50 Beers in 5 Days: Tall Sails to Ales Tour Explores West Coast Breweries

Beer lovers and sailing aficionados unite for five days of swilling by sea

Credit: Susan Hollis

Cracking a cold BC craft beer on a boat

The Tall Sails to Ales Tour steeps beer aficionados in five delicious days of visits to BC microbreweries by sail

Stepping aboard the Maple Leaf schooner in Sidney, BC, I was met with the most appealing reception.

“As you know, this is a beer tour so be prepared to get beer for breakfast, lunch and dinner,” said chef Drew Kennedy as I settled in with five other guests on the upper deck of the restored heritage sailboat. “We’re going to play with your taste buds until next Tuesday.”

Tall Sails to Ales Tour

A beer lover’s dream, the Tall Sails to Ales tour is a five-day, ale-inspired sailing trip around Vancouver Island’s south coast and Gulf Islands.

With an itinerary that includes sampling 10 to 12 fresh-from-the-brewery beers per day, private brewery tours, and a extensive menu of eats made with and for the beers, this signature expedition is a stroke of genius for anyone with an interest in craft beer.

Beer-infused Meals

After a cheeky talk and sampling selection customized by Spinnakers Gastro Brewpub owner and craft beer pioneer, Paul Hadfield, we set off for our first evening – an on-board dinner of oyster soup a la crème made with Driftwood Farmhand Ale, followed by spinach salad with Howe Sound Bitter-infused dressing and served with ship’s biscuits and a Flemish Beer Stew made with Beaver Brown Ale.

Dessert was a chocolate terrine served with Buckerfield’s Legacy, a barley wine made by Andrew Tessier, brew master at Swans Brewpub in Victoria.

West Coast Brewing History

Throughout the meal we were educated about the history of the west coast brewing industry by Greg Evans, the executive director of the Maritime Museum of BC, and one of the only individuals on the planet to hold a master’s degree in the economic history of the west coast’s microbrewery movement.  

A casual man in his early sixties, Evans is the expedition’s host, and his vast knowledge is punctuated by a pure and unadulterated love of all things beery.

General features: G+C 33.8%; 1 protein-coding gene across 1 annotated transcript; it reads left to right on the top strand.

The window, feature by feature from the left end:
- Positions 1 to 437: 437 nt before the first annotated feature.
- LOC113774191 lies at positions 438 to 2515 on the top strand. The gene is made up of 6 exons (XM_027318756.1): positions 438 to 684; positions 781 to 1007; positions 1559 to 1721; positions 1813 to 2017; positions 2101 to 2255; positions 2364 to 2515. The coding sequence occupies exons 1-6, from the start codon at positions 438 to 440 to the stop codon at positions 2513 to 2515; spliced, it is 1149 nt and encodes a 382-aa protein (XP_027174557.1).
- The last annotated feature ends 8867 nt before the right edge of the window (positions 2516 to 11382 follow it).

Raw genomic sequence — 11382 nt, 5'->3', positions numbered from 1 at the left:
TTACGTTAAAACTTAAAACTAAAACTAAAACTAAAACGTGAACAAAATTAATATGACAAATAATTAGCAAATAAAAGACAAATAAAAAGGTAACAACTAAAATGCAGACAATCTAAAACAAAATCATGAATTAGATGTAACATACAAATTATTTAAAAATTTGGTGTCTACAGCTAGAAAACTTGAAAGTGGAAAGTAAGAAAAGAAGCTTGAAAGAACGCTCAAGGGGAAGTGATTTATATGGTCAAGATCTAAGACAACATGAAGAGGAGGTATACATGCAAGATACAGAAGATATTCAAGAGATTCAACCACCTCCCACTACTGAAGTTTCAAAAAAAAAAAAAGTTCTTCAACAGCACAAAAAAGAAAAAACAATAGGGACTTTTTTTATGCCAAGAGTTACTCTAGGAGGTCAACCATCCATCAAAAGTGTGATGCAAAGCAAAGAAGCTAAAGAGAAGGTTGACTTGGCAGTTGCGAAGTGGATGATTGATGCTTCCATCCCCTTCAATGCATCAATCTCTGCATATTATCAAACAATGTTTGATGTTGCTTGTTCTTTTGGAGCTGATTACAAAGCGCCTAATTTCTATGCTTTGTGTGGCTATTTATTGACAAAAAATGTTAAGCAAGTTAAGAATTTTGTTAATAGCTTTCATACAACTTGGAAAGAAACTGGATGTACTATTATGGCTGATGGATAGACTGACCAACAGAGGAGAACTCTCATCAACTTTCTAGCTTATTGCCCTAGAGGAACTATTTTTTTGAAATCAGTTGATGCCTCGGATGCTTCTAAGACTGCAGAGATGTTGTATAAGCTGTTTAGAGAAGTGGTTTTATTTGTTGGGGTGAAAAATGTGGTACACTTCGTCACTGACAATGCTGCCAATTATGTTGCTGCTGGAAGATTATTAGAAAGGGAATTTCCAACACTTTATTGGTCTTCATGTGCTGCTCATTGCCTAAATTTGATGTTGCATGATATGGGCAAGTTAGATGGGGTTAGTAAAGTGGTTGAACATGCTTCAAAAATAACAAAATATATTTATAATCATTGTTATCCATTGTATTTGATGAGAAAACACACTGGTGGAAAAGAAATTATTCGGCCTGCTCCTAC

“People have grown up with the notion that food pairing with wine, that’s the thing, but I tell you, the variety of beers we have available in British Columbia and in Western North America, is just off the charts,” he said. “It can’t be denied that the renaissance of craft beer can be completely attributed to the Pacific Coast, and only after that did it move east.”

Maple Leaf Adventures Breweries Tour

Run by Maple Leaf Adventures owners (and husband and wife team) Maureen Gordon and Kevin Smith, the Tall Sails to Ales expedition has been operating quietly out of Sidney Harbour for half a decade – with excellent results for patrons and local beer makers alike.

“We realized that people who appreciated fine craft beer would probably also like classic boats,” said Smith. “As far as we know, nobody else on earth is doing a beer tour by schooner.”

After a morning jaunt around Russell Island in Saltspring Island’s Fulford Harbour, we explored Nanaimo’s Fat Cat Brewery – one of North America’s smallest microbreweries.

The mom and pop show produces beer using all-natural malt and non-automated equipment. Levers and hand cranks, hoses, buckets and bottles are spread about the room in organized chaos.

We sample, swirl, admire and (somewhat glowingly) head to dinner at Nanaimo’s Longwood Inn. After a brewery tour and a number of samples, we sit down to a dinner that includes a coriander-crusted pork loin with chocolate porter jus, served with Scottish ale and followed by a Doppelbock chocolate mousse paired with barley wine.

As we eat, Hadfield’s opening words echo through every bite. “North America is the most fun place to brew beer in the world,” he had said, grinning like a Cheshire over his soon-to-be-released pumpkin ale. “We regard the UK as the guardian of traditions, but they don’t get to experiment because they hold this title. We can go over there, try what we like, get ideas, come home and make all the new flavours.”

With more than 1,200 microbreweries established across North America, a majority of which are located on the west coast, craft beer has moved from basements to beer stores.

As more consumers buy local and support regional producers, local breweries haven’t balked at the opportunity to gain a secure industry foothold, and everyone aboard the Tall Sails to Ales tour is behind them 100 per cent of the way.